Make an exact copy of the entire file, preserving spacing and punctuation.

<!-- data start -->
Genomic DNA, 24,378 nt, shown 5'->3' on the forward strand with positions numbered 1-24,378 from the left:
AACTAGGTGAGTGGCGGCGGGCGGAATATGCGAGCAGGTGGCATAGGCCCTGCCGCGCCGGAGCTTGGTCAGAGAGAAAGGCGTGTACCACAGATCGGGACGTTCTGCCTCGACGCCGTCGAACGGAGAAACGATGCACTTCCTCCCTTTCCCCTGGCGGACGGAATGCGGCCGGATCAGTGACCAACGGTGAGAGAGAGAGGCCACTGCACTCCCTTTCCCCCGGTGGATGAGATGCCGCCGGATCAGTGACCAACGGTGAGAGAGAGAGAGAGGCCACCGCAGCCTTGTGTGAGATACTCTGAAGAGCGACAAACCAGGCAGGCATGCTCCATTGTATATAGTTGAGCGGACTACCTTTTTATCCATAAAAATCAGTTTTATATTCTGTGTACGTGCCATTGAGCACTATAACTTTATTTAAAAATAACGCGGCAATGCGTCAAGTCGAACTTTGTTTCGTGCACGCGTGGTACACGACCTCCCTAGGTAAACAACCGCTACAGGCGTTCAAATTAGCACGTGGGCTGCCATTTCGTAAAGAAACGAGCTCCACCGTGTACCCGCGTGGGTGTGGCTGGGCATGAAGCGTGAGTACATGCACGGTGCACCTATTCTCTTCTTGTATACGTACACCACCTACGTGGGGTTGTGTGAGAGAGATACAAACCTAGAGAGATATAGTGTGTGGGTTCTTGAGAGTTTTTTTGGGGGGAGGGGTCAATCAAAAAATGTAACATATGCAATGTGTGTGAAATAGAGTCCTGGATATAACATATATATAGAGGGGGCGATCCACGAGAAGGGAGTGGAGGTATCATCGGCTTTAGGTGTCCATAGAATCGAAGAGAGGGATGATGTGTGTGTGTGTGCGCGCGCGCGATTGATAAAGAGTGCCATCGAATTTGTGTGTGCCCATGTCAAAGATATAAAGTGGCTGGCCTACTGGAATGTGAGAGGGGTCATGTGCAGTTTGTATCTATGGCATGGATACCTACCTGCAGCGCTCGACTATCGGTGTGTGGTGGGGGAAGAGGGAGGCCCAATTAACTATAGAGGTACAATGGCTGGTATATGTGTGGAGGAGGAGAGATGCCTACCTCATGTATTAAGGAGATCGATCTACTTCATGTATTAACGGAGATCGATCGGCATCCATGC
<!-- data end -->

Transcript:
Genomic DNA, 24,378 nt, shown 5'->3' on the forward strand with positions numbered 1-24,378 from the left:
AACTAGGTGAGTGGCGGCGGGCGGAATATGCGAGCAGGTGGCATAGGCCCTGCCGCGCCGGAGCTTGGTCAGAGAGAAAGGCGTGTACCACAGATCGGGACGTTCTGCCTCGACGCCGTCGAACGGAGAAACGATGCACTTCCTCCCTTTCCCCTGGCGGACGGAATGCGGCCGGATCAGTGACCAACGGTGAGAGAGAGAGGCCACTGCACTCCCTTTCCCCCGGTGGATGAGATGCCGCCGGATCAGTGACCAACGGTGAGAGAGAGAGAGAGGCCACCGCAGCCTTGTGTGAGATACTCTGAAGAGCGACAAACCAGGCAGGCATGCTCCATTGTATATAGTTGAGCGGACTACCTTTTTATCCATAAAAATCAGTTTTATATTCTGTGTACGTGCCATTGAGCACTATAACTTTATTTAAAAATAACGCGGCAATGCGTCAAGTCGAACTTTGTTTCGTGCACGCGTGGTACACGACCTCCCTAGGTAAACAACCGCTACAGGCGTTCAAATTAGCACGTGGGCTGCCATTTCGTAAAGAAACGAGCTCCACCGTGTACCCGCGTGGGTGTGGCTGGGCATGAAGCGTGAGTACATGCACGGTGCACCTATTCTCTTCTTGTATACGTACACCACCTACGTGGGGTTGTGTGAGAGAGATACAAACCTAGAGAGATATAGTGTGTGGGTTCTTGAGAGTTTTTTTGGGGGGAGGGGTCAATCAAAAAATGTAACATATGCAATGTGTGTGAAATAGAGTCCTGGATATAACATATATATAGAGGGGGCGATCCACGAGAAGGGAGTGGAGGTATCATCGGCTTTAGGTGTCCATAGAATCGAAGAGAGGGATGATGTGTGTGTGTGTGCGCGCGCGCGATTGATAAAGAGTGCCATCGAATTTGTGTGTGCCCATGTCAAAGATATAAAGTGGCTGGCCTACTGGAATGTGAGAGGGGTCATGTGCAGTTTGTATCTATGGCATGGATACCTACCTGCAGCGCTCGACTATCGGTGTGTGGTGGGGGAAGAGGGAGGCCCAATTAACTATAGAGGTACAATGGCTGGTATATGTGTGGAGGAGGAGAGATGCCTACCTCATGTATTAAGGAGATCGATCTACTTCATGTATTAACGGAGATCGATCGGCATCCATGC